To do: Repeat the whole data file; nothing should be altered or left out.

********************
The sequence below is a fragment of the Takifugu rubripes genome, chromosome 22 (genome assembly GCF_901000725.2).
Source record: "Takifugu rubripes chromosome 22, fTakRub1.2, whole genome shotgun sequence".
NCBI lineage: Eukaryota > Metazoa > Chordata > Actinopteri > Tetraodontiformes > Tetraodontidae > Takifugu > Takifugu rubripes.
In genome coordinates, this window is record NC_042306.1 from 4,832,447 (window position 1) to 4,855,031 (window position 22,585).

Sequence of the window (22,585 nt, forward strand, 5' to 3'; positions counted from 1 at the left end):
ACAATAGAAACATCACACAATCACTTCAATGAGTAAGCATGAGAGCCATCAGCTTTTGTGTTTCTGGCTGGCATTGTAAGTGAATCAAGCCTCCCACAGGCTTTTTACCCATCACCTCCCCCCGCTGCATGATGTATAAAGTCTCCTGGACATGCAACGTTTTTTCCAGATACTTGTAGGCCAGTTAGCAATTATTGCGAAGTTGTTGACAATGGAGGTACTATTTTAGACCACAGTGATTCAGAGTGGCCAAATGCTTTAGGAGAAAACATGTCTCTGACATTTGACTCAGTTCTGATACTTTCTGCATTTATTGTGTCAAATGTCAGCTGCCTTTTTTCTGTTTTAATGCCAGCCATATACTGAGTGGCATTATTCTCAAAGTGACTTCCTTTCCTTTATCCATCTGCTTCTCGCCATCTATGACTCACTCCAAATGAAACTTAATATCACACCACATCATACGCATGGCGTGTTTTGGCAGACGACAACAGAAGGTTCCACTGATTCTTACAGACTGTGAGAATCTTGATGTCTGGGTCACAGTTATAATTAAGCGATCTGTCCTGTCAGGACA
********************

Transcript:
The sequence below is a fragment of the Takifugu rubripes genome, chromosome 22 (genome assembly GCF_901000725.2).
Source record: "Takifugu rubripes chromosome 22, fTakRub1.2, whole genome shotgun sequence".
NCBI lineage: Eukaryota > Metazoa > Chordata > Actinopteri > Tetraodontiformes > Tetraodontidae > Takifugu > Takifugu rubripes.
In genome coordinates, this window is record NC_042306.1 from 4,832,447 (window position 1) to 4,855,031 (window position 22,585).

Sequence of the window (22,585 nt, forward strand, 5' to 3'; positions counted from 1 at the left end):
ACAATAGAAACATCACACAATCACTTCAATGAGTAAGCATGAGAGCCATCAGCTTTTGTGTTTCTGGCTGGCATTGTAAGTGAATCAAGCCTCCCACAGGCTTTTTACCCATCACCTCCCCCCGCTGCATGATGTATAAAGTCTCCTGGACATGCAACGTTTTTTCCAGATACTTGTAGGCCAGTTAGCAATTATTGCGAAGTTGTTGACAATGGAGGTACTATTTTAGACCACAGTGATTCAGAGTGGCCAAATGCTTTAGGAGAAAACATGTCTCTGACATTTGACTCAGTTCTGATACTTTCTGCATTTATTGTGTCAAATGTCAGCTGCCTTTTTTCTGTTTTAATGCCAGCCATATACTGAGTGGCATTATTCTCAAAGTGACTTCCTTTCCTTTATCCATCTGCTTCTCGCCATCTATGACTCACTCCAAATGAAACTTAATATCACACCACATCATACGCATGGCGTGTTTTGGCAGACGACAACAGAAGGTTCCACTGATTCTTACAGACTGTGAGAATCTTGATGTCTGGGTCACAGTTATAATTAAGCGATCTGTCCTGTCAGGACA